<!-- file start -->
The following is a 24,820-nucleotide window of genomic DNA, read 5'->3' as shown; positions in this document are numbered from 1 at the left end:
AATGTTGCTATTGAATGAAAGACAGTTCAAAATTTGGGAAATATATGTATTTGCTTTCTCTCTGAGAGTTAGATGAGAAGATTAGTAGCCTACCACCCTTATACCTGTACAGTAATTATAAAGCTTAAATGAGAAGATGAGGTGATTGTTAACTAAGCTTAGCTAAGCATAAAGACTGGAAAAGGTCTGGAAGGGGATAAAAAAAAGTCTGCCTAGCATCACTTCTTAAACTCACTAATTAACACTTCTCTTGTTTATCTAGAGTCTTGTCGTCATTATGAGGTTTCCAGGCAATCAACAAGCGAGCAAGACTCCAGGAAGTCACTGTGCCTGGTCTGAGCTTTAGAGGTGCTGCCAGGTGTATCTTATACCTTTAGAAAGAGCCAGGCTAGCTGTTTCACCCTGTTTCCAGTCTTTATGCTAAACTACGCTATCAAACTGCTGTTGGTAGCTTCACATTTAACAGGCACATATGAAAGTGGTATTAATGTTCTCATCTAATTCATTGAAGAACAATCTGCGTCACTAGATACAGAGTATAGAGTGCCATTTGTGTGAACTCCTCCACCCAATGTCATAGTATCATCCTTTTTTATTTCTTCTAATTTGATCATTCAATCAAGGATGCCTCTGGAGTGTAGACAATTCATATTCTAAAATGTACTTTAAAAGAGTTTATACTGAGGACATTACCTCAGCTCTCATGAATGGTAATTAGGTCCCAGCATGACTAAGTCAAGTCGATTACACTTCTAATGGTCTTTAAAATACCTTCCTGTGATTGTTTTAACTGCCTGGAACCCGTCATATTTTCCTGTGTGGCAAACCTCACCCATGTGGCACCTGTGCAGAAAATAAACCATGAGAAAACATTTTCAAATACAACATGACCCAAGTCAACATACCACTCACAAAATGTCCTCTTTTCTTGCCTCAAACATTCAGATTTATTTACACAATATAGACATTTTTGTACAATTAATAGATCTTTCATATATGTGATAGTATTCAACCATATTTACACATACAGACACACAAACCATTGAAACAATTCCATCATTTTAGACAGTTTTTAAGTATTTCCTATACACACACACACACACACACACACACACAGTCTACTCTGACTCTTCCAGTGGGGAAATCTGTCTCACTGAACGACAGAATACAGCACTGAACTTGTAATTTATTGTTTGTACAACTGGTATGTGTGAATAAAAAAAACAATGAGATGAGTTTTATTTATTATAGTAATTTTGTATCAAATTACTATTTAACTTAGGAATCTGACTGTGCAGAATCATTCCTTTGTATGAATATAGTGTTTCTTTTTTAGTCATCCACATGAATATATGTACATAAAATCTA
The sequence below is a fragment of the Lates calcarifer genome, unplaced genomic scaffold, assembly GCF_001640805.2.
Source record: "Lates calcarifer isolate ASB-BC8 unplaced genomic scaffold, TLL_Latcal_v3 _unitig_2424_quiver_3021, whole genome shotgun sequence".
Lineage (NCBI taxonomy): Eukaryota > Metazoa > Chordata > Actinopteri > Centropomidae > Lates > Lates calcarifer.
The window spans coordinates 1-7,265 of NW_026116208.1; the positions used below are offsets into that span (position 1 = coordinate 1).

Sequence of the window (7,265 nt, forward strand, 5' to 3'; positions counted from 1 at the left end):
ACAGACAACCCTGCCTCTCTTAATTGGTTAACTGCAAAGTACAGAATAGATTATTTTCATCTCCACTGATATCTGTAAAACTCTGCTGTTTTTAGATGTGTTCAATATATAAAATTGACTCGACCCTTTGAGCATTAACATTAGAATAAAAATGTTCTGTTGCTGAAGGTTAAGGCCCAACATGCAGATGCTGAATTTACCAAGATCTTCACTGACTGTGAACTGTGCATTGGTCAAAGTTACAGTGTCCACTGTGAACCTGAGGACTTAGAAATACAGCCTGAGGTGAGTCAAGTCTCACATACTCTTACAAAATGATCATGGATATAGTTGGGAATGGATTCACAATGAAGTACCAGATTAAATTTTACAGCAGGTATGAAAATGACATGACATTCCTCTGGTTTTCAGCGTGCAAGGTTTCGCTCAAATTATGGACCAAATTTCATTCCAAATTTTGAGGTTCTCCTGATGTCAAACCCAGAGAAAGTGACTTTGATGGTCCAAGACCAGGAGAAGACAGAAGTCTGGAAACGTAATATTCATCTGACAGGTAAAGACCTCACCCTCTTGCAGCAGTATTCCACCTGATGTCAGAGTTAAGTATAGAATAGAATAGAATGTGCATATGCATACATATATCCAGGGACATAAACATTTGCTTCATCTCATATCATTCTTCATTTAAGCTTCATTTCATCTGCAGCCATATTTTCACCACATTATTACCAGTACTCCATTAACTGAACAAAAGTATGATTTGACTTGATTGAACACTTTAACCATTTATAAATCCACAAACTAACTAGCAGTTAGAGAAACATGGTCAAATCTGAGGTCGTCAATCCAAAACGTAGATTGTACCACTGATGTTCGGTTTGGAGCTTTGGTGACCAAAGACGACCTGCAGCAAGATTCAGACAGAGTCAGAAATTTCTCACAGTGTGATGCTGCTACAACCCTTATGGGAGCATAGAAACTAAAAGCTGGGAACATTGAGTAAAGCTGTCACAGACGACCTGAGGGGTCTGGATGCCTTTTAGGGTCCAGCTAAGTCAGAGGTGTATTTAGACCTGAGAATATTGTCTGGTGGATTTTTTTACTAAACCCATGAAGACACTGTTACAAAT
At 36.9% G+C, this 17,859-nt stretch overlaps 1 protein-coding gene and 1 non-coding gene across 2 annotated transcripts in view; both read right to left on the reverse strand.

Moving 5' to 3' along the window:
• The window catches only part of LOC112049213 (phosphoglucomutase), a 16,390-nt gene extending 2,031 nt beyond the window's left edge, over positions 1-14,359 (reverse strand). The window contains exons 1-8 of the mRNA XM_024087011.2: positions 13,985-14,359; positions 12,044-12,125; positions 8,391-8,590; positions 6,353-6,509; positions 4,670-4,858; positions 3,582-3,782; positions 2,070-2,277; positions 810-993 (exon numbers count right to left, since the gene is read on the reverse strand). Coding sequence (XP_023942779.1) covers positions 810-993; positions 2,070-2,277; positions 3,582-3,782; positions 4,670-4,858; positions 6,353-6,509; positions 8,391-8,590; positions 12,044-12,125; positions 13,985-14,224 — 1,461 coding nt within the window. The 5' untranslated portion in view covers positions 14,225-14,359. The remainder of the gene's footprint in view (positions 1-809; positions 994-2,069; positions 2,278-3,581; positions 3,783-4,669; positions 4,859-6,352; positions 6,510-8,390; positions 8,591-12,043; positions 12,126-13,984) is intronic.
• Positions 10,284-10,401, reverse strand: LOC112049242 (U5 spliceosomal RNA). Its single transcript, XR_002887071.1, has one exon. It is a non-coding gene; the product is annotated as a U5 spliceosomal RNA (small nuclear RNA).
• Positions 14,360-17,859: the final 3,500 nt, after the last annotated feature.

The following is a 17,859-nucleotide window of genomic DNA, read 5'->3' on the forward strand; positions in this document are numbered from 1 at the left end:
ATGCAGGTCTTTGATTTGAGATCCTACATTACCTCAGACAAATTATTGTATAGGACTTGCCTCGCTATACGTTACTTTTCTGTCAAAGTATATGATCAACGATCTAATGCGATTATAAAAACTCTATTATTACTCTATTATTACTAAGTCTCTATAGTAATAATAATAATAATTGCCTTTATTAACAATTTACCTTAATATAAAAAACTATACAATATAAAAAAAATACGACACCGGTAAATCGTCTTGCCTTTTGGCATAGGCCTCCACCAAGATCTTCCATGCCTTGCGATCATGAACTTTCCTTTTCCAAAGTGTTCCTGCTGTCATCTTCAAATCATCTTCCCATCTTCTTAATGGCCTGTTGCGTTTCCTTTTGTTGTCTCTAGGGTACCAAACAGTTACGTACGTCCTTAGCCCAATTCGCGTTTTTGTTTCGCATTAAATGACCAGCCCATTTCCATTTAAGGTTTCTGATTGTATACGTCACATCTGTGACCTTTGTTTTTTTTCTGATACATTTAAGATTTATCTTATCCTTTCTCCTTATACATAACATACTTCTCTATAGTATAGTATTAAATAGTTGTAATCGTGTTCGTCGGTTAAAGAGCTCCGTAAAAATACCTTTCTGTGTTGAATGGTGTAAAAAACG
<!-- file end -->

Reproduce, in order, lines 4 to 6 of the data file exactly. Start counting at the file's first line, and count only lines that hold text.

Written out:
Source record: "Lates calcarifer isolate ASB-BC8 unplaced genomic scaffold, TLL_Latcal_v3 _unitig_2424_quiver_3021, whole genome shotgun sequence".
Lineage (NCBI taxonomy): Eukaryota > Metazoa > Chordata > Actinopteri > Centropomidae > Lates > Lates calcarifer.
The window spans coordinates 1-7,265 of NW_026116208.1; the positions used below are offsets into that span (position 1 = coordinate 1).